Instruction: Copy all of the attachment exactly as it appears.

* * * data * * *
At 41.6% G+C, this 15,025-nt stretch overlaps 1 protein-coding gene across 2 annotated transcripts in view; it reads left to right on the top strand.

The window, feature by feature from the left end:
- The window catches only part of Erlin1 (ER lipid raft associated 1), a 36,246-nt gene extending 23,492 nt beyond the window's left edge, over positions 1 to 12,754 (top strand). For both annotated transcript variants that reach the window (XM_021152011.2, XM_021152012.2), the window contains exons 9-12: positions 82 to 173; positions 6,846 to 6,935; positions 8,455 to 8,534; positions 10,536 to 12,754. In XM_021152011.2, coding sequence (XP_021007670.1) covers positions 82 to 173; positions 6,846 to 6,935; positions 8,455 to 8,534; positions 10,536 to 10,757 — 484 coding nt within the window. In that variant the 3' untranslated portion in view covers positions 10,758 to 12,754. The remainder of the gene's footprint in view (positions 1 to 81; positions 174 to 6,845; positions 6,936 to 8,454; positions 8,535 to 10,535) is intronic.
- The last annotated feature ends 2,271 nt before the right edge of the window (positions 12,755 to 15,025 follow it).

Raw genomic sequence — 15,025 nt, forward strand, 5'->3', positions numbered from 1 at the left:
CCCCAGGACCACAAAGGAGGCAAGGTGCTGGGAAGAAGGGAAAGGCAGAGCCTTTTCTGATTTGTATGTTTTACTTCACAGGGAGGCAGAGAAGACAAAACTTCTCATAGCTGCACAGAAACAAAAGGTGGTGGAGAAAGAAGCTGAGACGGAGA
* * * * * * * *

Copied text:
At 41.6% G+C, this 15,025-nt stretch overlaps 1 protein-coding gene across 2 annotated transcripts in view; it reads left to right on the top strand.

The window, feature by feature from the left end:
- The window catches only part of Erlin1 (ER lipid raft associated 1), a 36,246-nt gene extending 23,492 nt beyond the window's left edge, over positions 1 to 12,754 (top strand). For both annotated transcript variants that reach the window (XM_021152011.2, XM_021152012.2), the window contains exons 9-12: positions 82 to 173; positions 6,846 to 6,935; positions 8,455 to 8,534; positions 10,536 to 12,754. In XM_021152011.2, coding sequence (XP_021007670.1) covers positions 82 to 173; positions 6,846 to 6,935; positions 8,455 to 8,534; positions 10,536 to 10,757 — 484 coding nt within the window. In that variant the 3' untranslated portion in view covers positions 10,758 to 12,754. The remainder of the gene's footprint in view (positions 1 to 81; positions 174 to 6,845; positions 6,936 to 8,454; positions 8,535 to 10,535) is intronic.
- The last annotated feature ends 2,271 nt before the right edge of the window (positions 12,755 to 15,025 follow it).

Raw genomic sequence — 15,025 nt, forward strand, 5'->3', positions numbered from 1 at the left:
CCCCAGGACCACAAAGGAGGCAAGGTGCTGGGAAGAAGGGAAAGGCAGAGCCTTTTCTGATTTGTATGTTTTACTTCACAGGGAGGCAGAGAAGACAAAACTTCTCATAGCTGCACAGAAACAAAAGGTGGTGGAGAAAGAAGCTGAGACGGAGA